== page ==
Baseline ERI was negatively correlated with renal function (also true in the linear regression model), as might be expected, since synthesis of endogenous EPO is primarily renal and depends on critical functioning renal mass.1 However, a study carried out in patients with stage 3-4 CKD in which response to EPO was evaluated at doses of less than 100IU/kg/week did not find this inverse relation between EPO dose and renal function.18 This could be explained by the fact that these patients had higher glomerular filtration rates (25-60ml/minute) than our own patients. Given these levels of renal function, other factors (age, prior Hb level, Fe deposits, ACE inhibitor treatment, body mass index, proteinuria) could have a greater influence on response to EPO.
In our study, treatment with renin-angiotensin system blockers was shown to have an effect on ERI, which is higher in patients receiving such treatments. This effect was previously described both in patients on EPO, who needed higher doses, and in patients who developed anaemia after beginning ACE inhibitor or ARB treatment.19 Although the underlying mechanism is not completely understood, we know that angiotensin II regulates circulating EPO levels in both normal individuals and CKD patients, and that activation of the RAS increases EPO levels. Therefore, using renin-angiotensin system blockers will decrease endogenous EPO levels, exacerbate anaemia and increase the need for exogenous EPO.20
The serum cholesterol level was inversely correlated with baseline ERI. This relationship has been described in patients on haemodialysis,21 and the reason is that low cholesterol levels are a marker for the presence of malnutrition and inflammation. This in turn would explain lower survival in these patients, which is contrary to what occurs in the population without CKD. The same trend occurs with obesity among haemodialysis patients (this has not been found consistently among patients on peritoneal dialysis). In this group, obesity does not increase cardiovascular risk, unlike what happens in the general population; this is part of the so-called “reverse epidemiology” described by the DOPPS study.22
When evaluating the relationship between EPO dose, ERI and Hb level in patients with CKD and HF, it is important to keep in mind the complexity of administering EPO treatment in this situation, which is becoming increasingly common. The Hb level may fall and rise in an “unreal” way depending on the intensity of diuretic treatment and the simultaneous presence of oedemas (haemoconcentration and haemodilution). Due to these reasons, the EPO dose may change without variation in the real mass of red blood cells, and therefore the nephrologist must adjust the EPO dose for these patients, while considering the effect which changes in plasma volume will have on the Hb concentration.23-25
One of this study’s limitations is that it contains a small number of patients. It does, however, have the advantage of being homogenous, since it was conducted in one centre with a single observer and a consecutive array of patients who had the same therapeutic criteria, and these characteristics reduce population and observer biases. To compensate for the bias occurring from correlating baseline ERI with a patient’s evolution over 3 years of follow-up, we took a second ERI measurement (in the 6 months prior to exitus, beginning dialysis or the end of follow-up for patients still treated on an outpatient basis) and used the mean ERI for studying survival. With this approach, we are able to reconcile ERI with the evolution we observed. All things considered, this study and its conclusions have the same limitations as any survival analysis, including the low rate of events in some groups which does not permit us to calculate median survival, risk over time, etc.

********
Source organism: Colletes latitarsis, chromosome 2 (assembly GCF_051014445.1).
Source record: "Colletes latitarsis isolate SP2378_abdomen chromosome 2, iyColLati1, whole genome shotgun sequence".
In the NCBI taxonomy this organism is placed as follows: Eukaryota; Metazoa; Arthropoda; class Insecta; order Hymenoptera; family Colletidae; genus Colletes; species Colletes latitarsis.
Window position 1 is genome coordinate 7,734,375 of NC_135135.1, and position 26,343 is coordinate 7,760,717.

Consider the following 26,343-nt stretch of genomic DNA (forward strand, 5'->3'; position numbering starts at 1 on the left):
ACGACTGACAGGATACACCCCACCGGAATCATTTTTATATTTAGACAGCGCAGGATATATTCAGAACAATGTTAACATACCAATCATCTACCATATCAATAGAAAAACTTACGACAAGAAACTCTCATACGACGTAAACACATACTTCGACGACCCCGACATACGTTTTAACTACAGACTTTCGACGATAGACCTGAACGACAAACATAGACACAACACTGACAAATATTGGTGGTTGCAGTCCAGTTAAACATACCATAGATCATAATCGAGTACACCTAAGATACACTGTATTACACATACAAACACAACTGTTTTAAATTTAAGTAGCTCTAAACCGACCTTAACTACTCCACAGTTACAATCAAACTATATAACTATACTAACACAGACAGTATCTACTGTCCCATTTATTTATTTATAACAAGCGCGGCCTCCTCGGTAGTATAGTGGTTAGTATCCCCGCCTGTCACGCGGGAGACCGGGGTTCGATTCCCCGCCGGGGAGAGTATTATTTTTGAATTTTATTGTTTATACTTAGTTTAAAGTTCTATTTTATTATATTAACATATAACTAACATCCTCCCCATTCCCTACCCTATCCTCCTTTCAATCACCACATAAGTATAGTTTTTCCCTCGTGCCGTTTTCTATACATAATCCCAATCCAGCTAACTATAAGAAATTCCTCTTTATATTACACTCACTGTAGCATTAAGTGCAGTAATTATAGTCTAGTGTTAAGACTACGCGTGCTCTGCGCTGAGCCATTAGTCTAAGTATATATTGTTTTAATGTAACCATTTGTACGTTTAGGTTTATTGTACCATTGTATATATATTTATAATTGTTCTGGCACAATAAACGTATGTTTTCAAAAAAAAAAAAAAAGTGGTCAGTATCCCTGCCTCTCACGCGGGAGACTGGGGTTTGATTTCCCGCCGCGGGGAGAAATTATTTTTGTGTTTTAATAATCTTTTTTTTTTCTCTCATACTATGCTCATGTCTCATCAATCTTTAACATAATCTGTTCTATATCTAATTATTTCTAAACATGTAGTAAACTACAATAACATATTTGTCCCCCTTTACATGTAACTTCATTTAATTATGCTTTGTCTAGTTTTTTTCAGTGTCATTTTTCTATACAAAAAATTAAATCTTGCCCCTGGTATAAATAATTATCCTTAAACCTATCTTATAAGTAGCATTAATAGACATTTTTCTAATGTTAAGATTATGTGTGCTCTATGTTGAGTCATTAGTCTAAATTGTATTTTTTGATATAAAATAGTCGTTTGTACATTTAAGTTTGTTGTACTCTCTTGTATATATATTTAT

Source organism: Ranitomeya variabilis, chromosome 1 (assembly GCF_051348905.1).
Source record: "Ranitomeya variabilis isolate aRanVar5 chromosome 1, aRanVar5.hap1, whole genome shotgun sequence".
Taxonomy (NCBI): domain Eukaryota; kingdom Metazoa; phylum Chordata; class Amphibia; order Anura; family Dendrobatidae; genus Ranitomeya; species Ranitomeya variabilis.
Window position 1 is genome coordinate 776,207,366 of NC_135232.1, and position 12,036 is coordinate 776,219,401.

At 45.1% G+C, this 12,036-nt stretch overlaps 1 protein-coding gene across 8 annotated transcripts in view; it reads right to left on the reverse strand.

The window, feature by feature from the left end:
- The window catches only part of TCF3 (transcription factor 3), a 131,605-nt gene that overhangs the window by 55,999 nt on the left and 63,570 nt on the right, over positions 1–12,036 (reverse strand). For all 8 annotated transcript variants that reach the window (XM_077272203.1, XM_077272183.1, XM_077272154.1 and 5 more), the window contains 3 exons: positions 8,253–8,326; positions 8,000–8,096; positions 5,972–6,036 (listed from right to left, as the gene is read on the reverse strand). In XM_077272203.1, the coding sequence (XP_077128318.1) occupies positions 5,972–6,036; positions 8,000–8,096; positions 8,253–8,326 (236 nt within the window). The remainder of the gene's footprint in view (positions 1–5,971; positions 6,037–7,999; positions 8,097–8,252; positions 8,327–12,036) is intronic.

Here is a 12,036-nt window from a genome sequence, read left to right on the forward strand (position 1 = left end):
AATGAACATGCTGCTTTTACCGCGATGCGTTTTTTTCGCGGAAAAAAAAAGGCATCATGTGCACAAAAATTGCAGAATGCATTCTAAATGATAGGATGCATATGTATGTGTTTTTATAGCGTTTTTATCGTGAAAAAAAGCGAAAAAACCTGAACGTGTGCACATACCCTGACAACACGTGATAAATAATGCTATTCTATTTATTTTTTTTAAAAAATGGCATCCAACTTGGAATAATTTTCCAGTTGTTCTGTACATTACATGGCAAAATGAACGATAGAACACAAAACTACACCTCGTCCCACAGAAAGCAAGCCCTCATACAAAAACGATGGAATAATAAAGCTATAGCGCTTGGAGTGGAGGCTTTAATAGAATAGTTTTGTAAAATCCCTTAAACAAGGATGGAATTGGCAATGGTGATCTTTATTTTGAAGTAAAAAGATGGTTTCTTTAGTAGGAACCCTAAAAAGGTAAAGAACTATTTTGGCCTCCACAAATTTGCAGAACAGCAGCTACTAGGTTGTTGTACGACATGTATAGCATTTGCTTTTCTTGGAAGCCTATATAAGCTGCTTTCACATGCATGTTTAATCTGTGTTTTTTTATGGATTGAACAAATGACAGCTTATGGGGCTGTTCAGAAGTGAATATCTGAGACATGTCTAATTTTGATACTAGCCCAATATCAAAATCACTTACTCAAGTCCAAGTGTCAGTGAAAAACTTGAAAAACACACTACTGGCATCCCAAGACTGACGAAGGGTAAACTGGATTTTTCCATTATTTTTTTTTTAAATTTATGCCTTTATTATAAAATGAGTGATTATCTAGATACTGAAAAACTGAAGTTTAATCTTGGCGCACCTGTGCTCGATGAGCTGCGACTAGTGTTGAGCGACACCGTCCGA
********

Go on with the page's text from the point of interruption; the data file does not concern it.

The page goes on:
One aspect that makes this study a useful contribution to the literature is that few studies analyse the progression of patients with advanced CKD (non-dialysis stage 3-4 CKD) with regard to cardiac morbidity, which is very prevalent and likely to increase given the population profile and its current tendencies.
Although some of the findings from studies of patients on dialysis mirror those in earlier stages of CKD, important differences are present. ERI and EPO dose per kg in non-dialysis CKD stage 4-5 are much lower to those recorded for patients on haemodialysis. In the article by López Gómez7 describing a multi-centre Spanish study of patients during the first year of inclusion in a haemodialysis programme, mean ERI was 10.2±7.3IU/kg/g Hb, while ERI in our study was 3.7± 3IU/kg/g Hb, just over a third of the other index. It is likely that better renal function among our patients and absence of the negative effects of haemodialysis are the main factors accounting for this difference, since comorbidity (the Charlson comorbidity index), the percentage of heart disease and age are quite similar.
As a group, patients with CKD and a high ERI have the following profile: history of heart disease in general or, more specifically, episodes of HF; higher Charlson comorbidity index and ferritin levels; lower renal function, Hb and cholesterol levels.
In summary, this study shows a high prevalence of heart disease among patients attended by the ACKD outpatient unit. Simultaneous presence of CKD and HF increases the need for EPO, both in terms of absolute value and with regard to Hb levels, expressed as the resistance index. Likewise, both a history of heart disease/HF episodes and high ERI seem to be associated to poorer survival, and both may be considered markers of increased risk of mortality over the short to medium term. High ERI may be a marker for patients requiring increased diagnostic and therapeutic intensity.
Conflicts of interest
The authors affirm that they have no conflicts of interest related to the content of this article.